The effect of combined Action Observation Therapy with eccentric exercises in the treatment of mid-portion Achilles-tendinopathy: a feasibility pilot randomised controlled trial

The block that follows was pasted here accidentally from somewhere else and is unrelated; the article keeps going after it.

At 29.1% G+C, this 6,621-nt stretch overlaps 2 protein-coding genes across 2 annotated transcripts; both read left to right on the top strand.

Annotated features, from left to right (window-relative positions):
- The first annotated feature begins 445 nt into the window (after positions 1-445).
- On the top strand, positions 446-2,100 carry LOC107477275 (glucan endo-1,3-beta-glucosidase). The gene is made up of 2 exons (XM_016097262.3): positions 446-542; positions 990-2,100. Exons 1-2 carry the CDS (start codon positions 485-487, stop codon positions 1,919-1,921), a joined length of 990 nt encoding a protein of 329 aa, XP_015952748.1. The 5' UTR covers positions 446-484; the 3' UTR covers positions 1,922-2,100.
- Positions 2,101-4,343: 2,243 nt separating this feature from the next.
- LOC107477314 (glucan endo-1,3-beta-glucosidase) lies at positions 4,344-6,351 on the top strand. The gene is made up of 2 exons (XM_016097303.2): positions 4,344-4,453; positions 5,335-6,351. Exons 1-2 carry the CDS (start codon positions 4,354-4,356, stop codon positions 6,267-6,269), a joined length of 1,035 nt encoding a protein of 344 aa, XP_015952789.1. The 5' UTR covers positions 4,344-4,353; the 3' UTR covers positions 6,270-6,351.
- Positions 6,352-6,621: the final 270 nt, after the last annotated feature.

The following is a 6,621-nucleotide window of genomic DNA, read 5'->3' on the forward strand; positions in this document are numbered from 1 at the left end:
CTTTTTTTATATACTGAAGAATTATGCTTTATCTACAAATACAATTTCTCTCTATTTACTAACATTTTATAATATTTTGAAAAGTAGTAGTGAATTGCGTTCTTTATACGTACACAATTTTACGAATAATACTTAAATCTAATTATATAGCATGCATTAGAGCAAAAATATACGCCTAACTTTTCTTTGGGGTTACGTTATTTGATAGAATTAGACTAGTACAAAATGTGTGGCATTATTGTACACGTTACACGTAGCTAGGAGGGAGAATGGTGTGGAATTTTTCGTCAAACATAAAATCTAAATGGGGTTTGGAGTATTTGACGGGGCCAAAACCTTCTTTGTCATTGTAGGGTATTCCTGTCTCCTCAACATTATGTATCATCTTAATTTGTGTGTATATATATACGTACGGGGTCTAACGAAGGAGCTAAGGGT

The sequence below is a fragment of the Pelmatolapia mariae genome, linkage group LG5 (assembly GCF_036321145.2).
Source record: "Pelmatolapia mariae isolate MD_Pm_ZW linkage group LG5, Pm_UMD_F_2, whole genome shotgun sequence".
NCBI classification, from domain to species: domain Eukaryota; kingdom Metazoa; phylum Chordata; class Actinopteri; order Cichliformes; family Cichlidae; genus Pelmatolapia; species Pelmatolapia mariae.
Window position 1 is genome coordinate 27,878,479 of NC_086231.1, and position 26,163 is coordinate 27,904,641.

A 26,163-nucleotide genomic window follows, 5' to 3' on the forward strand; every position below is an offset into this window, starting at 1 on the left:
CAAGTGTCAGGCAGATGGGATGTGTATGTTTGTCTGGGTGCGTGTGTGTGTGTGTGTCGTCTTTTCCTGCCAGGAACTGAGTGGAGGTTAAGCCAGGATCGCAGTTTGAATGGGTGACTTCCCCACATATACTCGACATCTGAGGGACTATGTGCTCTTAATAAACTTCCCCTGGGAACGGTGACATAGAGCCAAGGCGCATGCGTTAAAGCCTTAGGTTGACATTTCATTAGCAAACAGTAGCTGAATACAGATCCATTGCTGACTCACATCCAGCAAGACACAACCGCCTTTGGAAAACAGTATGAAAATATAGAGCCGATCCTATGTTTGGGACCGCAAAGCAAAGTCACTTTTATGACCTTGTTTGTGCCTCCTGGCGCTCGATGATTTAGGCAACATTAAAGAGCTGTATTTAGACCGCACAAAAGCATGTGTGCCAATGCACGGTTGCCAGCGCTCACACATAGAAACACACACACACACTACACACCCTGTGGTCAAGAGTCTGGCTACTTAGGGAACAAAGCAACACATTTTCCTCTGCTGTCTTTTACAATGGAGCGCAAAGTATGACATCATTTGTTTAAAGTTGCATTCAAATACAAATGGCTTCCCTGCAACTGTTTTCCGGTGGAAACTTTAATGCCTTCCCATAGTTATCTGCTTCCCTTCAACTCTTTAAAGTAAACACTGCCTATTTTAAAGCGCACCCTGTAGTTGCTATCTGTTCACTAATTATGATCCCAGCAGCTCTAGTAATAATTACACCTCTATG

Background: Mid-portion Achilles Tendinopathy (AT) is a common musculoskeletal condition with varying rehabilitation success rates. Despite the prevalence of this condition, a considerable proportion of individuals experience persisting pain and functional deficits. Current treatment approaches bias the biomedical model which emphasises physically treating and loading the tendon. Overall, there is a lack of consideration for the central nervous system that is commonly implicated in chronic injuries. The aim of this pilot study was to explore the feasibility of combining Action Observation Therapy (AOT), a treatment technique which targets central changes and influences motor learning, with eccentric exercises in the treatment of mid-portion AT. AOT involves the observation of movements and is commonly followed by the physical performance of these same movements. Methodology: This was a double-blinded randomised controlled pilot feasibility study. All participants underwent the 12-week Alfredson eccentric training protocol. The intervention group watched videos of the exercises prior to performing these exercises, whilst the control group watched nature videos before performing the same exercises. Study feasibility was the primary outcome measure, with the Victorian Institute of Sports Assessment- Achilles (VISA-A) selected as the primary clinical outcome measure. Results: Thirty participants were recruited, reflecting a 75% eligibility rate and 100% of eligible participants enrolled in the study. The retention rate at week 12 was 80%. At week six the mean VISA-A score improved by 18.1 (95% CI 10.2–26.0) in the intervention group and 7.7 (95% CI 0.3–14.9) in the control group, and 75% and 33% of participants in the intervention and control group respectively exceeded the minimal clinically important difference (MCID). At week 12 the mean VISA-A score from baseline improved by 22.25 (95% CI 12.52–31.98) in the intervention group and 16.5-(95% CI 8.47–24.53) in the control group, equating to 75% and 58% in each group respectively exceeding the MCID. Conclusion: The positive feasibility outcomes and exploratory data from the clinical outcome measures suggest that a larger scaled RCT is warranted to further investigate the impact of AOT in the rehabilitation of mid-portion AT.